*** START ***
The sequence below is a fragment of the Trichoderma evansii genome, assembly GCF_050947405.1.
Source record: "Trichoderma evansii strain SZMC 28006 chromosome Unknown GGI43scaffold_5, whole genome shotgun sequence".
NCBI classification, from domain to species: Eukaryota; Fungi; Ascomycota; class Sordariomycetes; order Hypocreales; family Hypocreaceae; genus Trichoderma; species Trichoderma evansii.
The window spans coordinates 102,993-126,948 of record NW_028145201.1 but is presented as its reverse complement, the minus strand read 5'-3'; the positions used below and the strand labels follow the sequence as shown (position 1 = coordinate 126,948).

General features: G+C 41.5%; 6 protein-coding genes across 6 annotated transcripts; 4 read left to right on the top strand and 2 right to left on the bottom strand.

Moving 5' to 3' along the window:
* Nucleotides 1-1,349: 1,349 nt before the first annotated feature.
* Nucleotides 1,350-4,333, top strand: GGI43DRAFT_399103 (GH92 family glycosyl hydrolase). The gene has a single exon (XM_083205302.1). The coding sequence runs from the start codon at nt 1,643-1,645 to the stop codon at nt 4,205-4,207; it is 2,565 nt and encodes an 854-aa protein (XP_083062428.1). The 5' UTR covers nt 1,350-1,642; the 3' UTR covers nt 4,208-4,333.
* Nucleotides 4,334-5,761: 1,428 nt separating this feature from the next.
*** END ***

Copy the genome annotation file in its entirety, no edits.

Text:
The sequence below is a fragment of the Trichoderma evansii genome, assembly GCF_050947405.1.
Source record: "Trichoderma evansii strain SZMC 28006 chromosome Unknown GGI43scaffold_5, whole genome shotgun sequence".
NCBI classification, from domain to species: Eukaryota; Fungi; Ascomycota; class Sordariomycetes; order Hypocreales; family Hypocreaceae; genus Trichoderma; species Trichoderma evansii.
The window spans coordinates 102,993-126,948 of record NW_028145201.1 but is presented as its reverse complement, the minus strand read 5'-3'; the positions used below and the strand labels follow the sequence as shown (position 1 = coordinate 126,948).

General features: G+C 41.5%; 6 protein-coding genes across 6 annotated transcripts; 4 read left to right on the top strand and 2 right to left on the bottom strand.

Moving 5' to 3' along the window:
* Nucleotides 1-1,349: 1,349 nt before the first annotated feature.
* Nucleotides 1,350-4,333, top strand: GGI43DRAFT_399103 (GH92 family glycosyl hydrolase). The gene has a single exon (XM_083205302.1). The coding sequence runs from the start codon at nt 1,643-1,645 to the stop codon at nt 4,205-4,207; it is 2,565 nt and encodes an 854-aa protein (XP_083062428.1). The 5' UTR covers nt 1,350-1,642; the 3' UTR covers nt 4,208-4,333.
* Nucleotides 4,334-5,761: 1,428 nt separating this feature from the next.